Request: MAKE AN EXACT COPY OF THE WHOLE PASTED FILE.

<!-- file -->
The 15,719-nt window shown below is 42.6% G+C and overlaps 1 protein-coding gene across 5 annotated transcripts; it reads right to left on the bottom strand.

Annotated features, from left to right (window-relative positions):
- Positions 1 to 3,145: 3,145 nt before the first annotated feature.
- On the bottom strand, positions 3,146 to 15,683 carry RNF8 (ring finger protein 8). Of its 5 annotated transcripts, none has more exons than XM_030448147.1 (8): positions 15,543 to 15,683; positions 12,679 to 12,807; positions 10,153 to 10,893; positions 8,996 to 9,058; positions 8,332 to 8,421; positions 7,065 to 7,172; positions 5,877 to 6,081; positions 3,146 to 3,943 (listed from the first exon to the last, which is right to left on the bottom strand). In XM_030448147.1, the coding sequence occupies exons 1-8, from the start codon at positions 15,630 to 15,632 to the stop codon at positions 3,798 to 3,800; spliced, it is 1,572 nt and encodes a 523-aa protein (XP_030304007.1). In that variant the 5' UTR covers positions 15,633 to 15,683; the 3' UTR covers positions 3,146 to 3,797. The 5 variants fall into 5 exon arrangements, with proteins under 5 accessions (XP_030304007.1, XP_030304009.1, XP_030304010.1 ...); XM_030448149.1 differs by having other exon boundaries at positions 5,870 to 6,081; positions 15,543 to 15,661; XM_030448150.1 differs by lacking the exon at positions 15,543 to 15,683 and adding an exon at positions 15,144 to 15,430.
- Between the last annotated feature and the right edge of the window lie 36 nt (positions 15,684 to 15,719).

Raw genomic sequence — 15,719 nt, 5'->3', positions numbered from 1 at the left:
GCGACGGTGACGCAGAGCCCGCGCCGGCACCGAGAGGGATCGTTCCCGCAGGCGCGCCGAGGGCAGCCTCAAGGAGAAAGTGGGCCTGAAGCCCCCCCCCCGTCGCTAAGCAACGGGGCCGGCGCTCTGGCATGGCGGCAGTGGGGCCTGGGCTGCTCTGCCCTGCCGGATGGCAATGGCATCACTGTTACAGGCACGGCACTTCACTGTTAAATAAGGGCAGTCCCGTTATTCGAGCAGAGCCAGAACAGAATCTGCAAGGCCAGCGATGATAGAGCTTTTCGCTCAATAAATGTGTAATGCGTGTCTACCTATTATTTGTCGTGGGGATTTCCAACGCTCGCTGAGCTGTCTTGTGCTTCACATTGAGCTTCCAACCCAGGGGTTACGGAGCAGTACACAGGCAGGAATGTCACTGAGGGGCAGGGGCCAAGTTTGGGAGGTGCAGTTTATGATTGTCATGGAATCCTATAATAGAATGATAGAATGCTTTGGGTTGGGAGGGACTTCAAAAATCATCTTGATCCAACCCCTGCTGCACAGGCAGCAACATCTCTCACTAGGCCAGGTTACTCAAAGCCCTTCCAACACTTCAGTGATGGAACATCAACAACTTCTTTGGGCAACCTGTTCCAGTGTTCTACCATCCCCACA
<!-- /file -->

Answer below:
The 15,719-nt window shown below is 42.6% G+C and overlaps 1 protein-coding gene across 5 annotated transcripts; it reads right to left on the bottom strand.

Annotated features, from left to right (window-relative positions):
- Positions 1 to 3,145: 3,145 nt before the first annotated feature.
- On the bottom strand, positions 3,146 to 15,683 carry RNF8 (ring finger protein 8). Of its 5 annotated transcripts, none has more exons than XM_030448147.1 (8): positions 15,543 to 15,683; positions 12,679 to 12,807; positions 10,153 to 10,893; positions 8,996 to 9,058; positions 8,332 to 8,421; positions 7,065 to 7,172; positions 5,877 to 6,081; positions 3,146 to 3,943 (listed from the first exon to the last, which is right to left on the bottom strand). In XM_030448147.1, the coding sequence occupies exons 1-8, from the start codon at positions 15,630 to 15,632 to the stop codon at positions 3,798 to 3,800; spliced, it is 1,572 nt and encodes a 523-aa protein (XP_030304007.1). In that variant the 5' UTR covers positions 15,633 to 15,683; the 3' UTR covers positions 3,146 to 3,797. The 5 variants fall into 5 exon arrangements, with proteins under 5 accessions (XP_030304007.1, XP_030304009.1, XP_030304010.1 ...); XM_030448149.1 differs by having other exon boundaries at positions 5,870 to 6,081; positions 15,543 to 15,661; XM_030448150.1 differs by lacking the exon at positions 15,543 to 15,683 and adding an exon at positions 15,144 to 15,430.
- Between the last annotated feature and the right edge of the window lie 36 nt (positions 15,684 to 15,719).

Raw genomic sequence — 15,719 nt, 5'->3', positions numbered from 1 at the left:
GCGACGGTGACGCAGAGCCCGCGCCGGCACCGAGAGGGATCGTTCCCGCAGGCGCGCCGAGGGCAGCCTCAAGGAGAAAGTGGGCCTGAAGCCCCCCCCCCGTCGCTAAGCAACGGGGCCGGCGCTCTGGCATGGCGGCAGTGGGGCCTGGGCTGCTCTGCCCTGCCGGATGGCAATGGCATCACTGTTACAGGCACGGCACTTCACTGTTAAATAAGGGCAGTCCCGTTATTCGAGCAGAGCCAGAACAGAATCTGCAAGGCCAGCGATGATAGAGCTTTTCGCTCAATAAATGTGTAATGCGTGTCTACCTATTATTTGTCGTGGGGATTTCCAACGCTCGCTGAGCTGTCTTGTGCTTCACATTGAGCTTCCAACCCAGGGGTTACGGAGCAGTACACAGGCAGGAATGTCACTGAGGGGCAGGGGCCAAGTTTGGGAGGTGCAGTTTATGATTGTCATGGAATCCTATAATAGAATGATAGAATGCTTTGGGTTGGGAGGGACTTCAAAAATCATCTTGATCCAACCCCTGCTGCACAGGCAGCAACATCTCTCACTAGGCCAGGTTACTCAAAGCCCTTCCAACACTTCAGTGATGGAACATCAACAACTTCTTTGGGCAACCTGTTCCAGTGTTCTACCATCCCCACA